Alzheimer disease and cerebrovascular pathology: an update
- Cite this article as:
- Jellinger, K. J Neural Transm (2002) 109: 813. doi:10.1007/s007020200068
- 746 Downloads
Recent epidemiological and clinico-pathologic data suggest overlaps between Alzheimer disease (AD) and cerebrovascular lesions that may magnify the effect of mild AD pathology and promote progression of cognitive decline or even may precede neuronal damage and dementia.Vascular pathology in the aging brain and in AD includes: 1. cerebral amyloid angiopathy (CAA) with an incidence of 82–98% often associated with ApoEε2 and causing a) cerebral mass hemorrhages (around 70%, mainly in the frontal and parieal lobes), b) multiple or recurrent microhemorrhages (15%), and c) ischemic (micro-)infarcts or lacunes (around 20%). The frequency of these lesions increases with the severity of CAA and shows no correlation with that of senile amyloid plaques. CAA, significantly more frequent in patients with cerebral hemorrhages or infarcts than in aged controls, is an important risk factor for cerebrovascular lesions in AD. 2. Microvascular changes with decreased density and structural abnormalities causing regional metabolic and blood-brain barrier dysfunctions with ensuing neuronal damage. In large autopsy series of demented aged subjects, around 80% show Alzheimer type pathology, 20–40% with additional, often minor vascular lesions, 7–10% “pure” vascular dementia, and 3–5% “mixed” dementia (combination of AD and vascular encephalopathy). AD cases with additional minor cerebrovascular lesions have significantly more frequent histories of hypertension or infarcts than “pure” AD patients.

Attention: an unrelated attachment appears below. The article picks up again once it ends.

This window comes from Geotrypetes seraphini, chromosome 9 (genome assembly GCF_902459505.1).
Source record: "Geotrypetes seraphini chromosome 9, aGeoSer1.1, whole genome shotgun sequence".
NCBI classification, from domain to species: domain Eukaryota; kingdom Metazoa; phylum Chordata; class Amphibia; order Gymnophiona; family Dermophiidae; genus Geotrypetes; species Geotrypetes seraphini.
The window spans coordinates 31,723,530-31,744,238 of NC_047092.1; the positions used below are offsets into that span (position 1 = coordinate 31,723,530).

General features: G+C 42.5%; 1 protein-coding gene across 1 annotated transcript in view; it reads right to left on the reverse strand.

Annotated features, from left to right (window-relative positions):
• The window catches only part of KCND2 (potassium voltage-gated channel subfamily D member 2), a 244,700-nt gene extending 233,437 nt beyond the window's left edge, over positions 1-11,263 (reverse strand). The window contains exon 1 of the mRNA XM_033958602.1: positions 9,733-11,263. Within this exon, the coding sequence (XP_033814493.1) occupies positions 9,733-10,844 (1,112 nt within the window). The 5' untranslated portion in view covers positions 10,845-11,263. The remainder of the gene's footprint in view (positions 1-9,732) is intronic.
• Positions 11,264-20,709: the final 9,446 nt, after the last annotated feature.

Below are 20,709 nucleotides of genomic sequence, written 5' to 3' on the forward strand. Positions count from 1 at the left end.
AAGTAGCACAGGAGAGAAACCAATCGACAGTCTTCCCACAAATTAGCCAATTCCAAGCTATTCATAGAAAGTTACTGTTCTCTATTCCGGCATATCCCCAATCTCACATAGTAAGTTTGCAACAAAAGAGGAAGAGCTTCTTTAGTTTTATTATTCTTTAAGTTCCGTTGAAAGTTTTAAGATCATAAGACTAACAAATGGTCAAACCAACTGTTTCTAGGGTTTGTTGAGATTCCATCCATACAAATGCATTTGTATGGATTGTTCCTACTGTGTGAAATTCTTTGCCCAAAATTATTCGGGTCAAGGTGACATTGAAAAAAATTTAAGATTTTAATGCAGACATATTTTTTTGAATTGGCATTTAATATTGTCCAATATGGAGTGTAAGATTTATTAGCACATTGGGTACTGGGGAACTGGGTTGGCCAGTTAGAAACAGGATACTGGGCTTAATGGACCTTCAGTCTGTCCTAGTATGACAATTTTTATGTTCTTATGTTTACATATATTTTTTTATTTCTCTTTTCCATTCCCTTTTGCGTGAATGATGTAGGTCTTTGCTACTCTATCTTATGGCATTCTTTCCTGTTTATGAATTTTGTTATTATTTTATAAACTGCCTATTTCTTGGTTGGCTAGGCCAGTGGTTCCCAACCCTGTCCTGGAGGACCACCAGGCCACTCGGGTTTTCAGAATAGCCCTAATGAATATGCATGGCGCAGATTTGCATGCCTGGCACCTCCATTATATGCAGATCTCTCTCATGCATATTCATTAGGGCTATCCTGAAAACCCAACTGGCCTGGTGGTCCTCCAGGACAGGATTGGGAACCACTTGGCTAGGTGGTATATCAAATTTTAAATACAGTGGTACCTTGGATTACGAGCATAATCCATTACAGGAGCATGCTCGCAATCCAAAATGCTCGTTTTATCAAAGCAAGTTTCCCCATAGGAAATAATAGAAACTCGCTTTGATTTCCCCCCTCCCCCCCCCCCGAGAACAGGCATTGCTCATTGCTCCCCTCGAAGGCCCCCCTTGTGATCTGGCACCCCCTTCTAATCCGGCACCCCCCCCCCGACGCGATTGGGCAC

Vascular lesions in AD include cortical microinfarcts, subcortial lacunes, white matter lesions / leukoencephalopathy, small hemorrhages and corticosubcortical infarcts, while in mixed type dementia multiple larger or hemispheral infarcts are more frequent. Small infarcts in AD patients have no essential impact on global cognitive decline which mainly depends on the severity of Alzheimer pathology, but in early stage of AD they may influence and promote the development of dementia. Recent studies showed lower density of plaques and tangles in brains with cerebrovascular lesions, and similar severity of dementia was related to fewer AD lesions in brains with than in those without small vascular lesions. Further studies will help to elucidate the risk factors and impact of cerebrovascular lesions on the development and progression of dementia in AD.